12 line Ionic, and Giveaway

An amusing, hesitantly engraved illustration found on the foot of the Ionic capital V shown above.

Write a comment with your best explanation of what the image is supposed to be illustrating. I’ll choose my favorite and mail the winner a combined proof of the 12 line Ionic capital letter V and the engraving on the bottom of the block.

7 thoughts on “12 line Ionic, and Giveaway”

  1. The engraving is clearly a portly duck who is too fat to fly and is afraid some smart and wiley fox will sneak up behind him and have him for dinner, so the duck painted a face on his posterior and wears a pair of reading glasses on his hindside to make the predator think he’s watching from both ends. Methinks the duck is quite smart and wiley, as well.

  2. Oh, no, that is not a duck. It’s the printer’s boss, a fellow who, according to the oldest printer in the shop, has not printed since he was a 14 year old printer’s devil, who somehow wormed his way into the good graces of the wife of the owner of the shop, such that when the shop owner died, she gave this guy the shop to run (like an adopted son), and according to the old printer, he has grown into a lazy fat tick, just walking around all day, sticking his nose into their work and in general bugging them. Smart and wiley he once was, but he did not keep his nose to the grindstone, and thus is the joke of the shop.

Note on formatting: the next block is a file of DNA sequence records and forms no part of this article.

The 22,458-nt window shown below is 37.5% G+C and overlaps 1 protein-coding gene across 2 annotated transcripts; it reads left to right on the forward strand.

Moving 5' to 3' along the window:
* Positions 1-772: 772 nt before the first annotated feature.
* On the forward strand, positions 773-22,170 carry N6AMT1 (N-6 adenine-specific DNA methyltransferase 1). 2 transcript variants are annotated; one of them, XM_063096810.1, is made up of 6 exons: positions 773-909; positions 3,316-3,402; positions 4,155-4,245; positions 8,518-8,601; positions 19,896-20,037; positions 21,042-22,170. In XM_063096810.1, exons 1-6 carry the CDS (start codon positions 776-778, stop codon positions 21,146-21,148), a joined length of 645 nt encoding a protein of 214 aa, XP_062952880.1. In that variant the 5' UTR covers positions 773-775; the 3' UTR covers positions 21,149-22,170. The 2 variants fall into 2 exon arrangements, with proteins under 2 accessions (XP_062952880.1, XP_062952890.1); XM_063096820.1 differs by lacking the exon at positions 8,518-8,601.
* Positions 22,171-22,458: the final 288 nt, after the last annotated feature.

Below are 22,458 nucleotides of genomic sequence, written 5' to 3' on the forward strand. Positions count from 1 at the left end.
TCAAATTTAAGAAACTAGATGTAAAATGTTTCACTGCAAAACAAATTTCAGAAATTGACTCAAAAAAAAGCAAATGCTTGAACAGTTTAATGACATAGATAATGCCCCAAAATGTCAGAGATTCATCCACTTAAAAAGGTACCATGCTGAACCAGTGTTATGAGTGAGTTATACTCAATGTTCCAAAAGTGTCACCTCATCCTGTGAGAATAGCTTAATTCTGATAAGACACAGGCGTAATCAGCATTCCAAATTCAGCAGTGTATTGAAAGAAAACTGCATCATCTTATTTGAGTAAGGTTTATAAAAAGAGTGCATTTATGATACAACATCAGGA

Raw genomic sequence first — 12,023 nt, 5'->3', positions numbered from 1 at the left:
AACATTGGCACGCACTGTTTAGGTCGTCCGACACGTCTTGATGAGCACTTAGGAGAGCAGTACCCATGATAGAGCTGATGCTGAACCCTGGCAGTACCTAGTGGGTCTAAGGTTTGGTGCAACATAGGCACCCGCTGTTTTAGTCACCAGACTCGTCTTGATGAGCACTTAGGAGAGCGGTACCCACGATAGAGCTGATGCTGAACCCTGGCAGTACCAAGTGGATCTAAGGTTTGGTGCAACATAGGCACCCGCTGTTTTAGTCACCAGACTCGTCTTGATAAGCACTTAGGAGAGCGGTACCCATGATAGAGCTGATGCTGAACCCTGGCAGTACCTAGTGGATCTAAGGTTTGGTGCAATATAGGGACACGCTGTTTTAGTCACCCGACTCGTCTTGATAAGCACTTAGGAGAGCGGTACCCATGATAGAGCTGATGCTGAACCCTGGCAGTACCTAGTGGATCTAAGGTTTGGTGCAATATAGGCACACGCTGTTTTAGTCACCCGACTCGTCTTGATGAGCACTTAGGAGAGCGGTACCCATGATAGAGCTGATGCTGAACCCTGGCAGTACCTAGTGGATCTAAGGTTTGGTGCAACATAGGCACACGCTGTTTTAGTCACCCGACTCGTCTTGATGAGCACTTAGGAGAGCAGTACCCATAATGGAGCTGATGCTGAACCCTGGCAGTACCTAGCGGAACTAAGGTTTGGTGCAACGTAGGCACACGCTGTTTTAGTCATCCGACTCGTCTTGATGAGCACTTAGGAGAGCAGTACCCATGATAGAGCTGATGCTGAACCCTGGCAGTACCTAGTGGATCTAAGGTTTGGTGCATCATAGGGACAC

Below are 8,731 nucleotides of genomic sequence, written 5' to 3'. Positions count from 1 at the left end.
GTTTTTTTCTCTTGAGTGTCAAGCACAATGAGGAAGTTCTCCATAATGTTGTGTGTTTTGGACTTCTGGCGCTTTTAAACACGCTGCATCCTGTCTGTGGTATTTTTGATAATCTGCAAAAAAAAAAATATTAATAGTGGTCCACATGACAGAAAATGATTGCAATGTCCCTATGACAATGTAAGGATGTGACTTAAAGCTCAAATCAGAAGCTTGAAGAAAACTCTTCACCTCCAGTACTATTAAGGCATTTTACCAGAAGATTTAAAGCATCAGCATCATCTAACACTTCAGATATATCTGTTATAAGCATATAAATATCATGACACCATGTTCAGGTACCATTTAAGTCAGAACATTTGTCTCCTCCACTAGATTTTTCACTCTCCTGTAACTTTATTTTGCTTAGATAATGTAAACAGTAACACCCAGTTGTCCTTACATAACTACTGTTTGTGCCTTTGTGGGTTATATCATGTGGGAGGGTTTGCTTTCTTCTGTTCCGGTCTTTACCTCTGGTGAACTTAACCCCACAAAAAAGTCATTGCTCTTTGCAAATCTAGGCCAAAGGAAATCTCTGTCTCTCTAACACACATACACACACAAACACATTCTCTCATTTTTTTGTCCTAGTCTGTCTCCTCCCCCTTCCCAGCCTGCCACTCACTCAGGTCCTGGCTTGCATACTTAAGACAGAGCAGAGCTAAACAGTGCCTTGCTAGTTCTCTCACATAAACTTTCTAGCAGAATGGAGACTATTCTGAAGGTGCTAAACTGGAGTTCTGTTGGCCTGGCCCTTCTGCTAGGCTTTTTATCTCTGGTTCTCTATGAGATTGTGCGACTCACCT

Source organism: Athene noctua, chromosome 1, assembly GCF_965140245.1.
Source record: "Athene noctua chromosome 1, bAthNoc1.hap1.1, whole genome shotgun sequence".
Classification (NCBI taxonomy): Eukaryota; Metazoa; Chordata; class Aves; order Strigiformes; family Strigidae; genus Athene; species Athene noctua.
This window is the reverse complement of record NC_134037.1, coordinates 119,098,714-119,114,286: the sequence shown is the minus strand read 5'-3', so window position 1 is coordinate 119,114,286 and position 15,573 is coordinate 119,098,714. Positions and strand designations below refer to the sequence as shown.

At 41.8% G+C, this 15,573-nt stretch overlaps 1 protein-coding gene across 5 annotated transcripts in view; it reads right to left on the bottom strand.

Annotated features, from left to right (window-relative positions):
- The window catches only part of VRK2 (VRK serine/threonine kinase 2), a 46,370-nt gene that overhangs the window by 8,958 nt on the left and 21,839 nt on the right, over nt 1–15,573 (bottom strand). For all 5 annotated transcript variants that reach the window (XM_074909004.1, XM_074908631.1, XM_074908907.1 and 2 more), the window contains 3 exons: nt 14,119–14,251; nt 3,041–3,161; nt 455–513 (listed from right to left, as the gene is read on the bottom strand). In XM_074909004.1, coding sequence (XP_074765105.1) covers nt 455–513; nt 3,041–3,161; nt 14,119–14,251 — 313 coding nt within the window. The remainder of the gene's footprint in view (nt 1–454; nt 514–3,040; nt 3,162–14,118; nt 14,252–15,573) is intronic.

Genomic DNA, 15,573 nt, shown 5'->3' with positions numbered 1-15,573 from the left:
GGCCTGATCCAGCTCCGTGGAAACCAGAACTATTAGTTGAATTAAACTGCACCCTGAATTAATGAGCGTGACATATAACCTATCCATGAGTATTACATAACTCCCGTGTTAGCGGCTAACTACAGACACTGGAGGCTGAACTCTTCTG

3. It was sad what happened to grandpa really, but in fairness he never looked better. The long hair left on his severed head covered the gore from where the bomb removed his ears and the stiff gray hairs on his chair were the perfect thing to prop his head up on the coffee table for the viewing. It flattened out his nose, but that helped keep the fragments of his glasses embedded in his face from falling off. His name was Virgil and after the viewing we ate cookies.

  4. This is obviously a self portrait of the person who carved this block. Being very proud about the work, what better way than to let everyone know who worked on this block than a self portrait? That way there is no doubt about this person’s fine craftsmanship and talents.
    I bet if one were to look at other wood-type from the same company, the same portrait would be found on the backs of those, too!
    Of course the portrait had to be completed rather quickly, hence the simplicity, otherwise efficiency would be compromised.

  5. This is clearly a dire warning of the ill effects that accompany a prolonged career in printing. Namely premature poor eyesight, baldness, and worst of all, decreasing length of ones appendages. Beware! The illustrator was obviously fearful of passing on this information on to successive generations.

  6. Benny Franklin said, “Either write something worth reading or do something worth writing.” And that’s him, and we’re us. And here we are.

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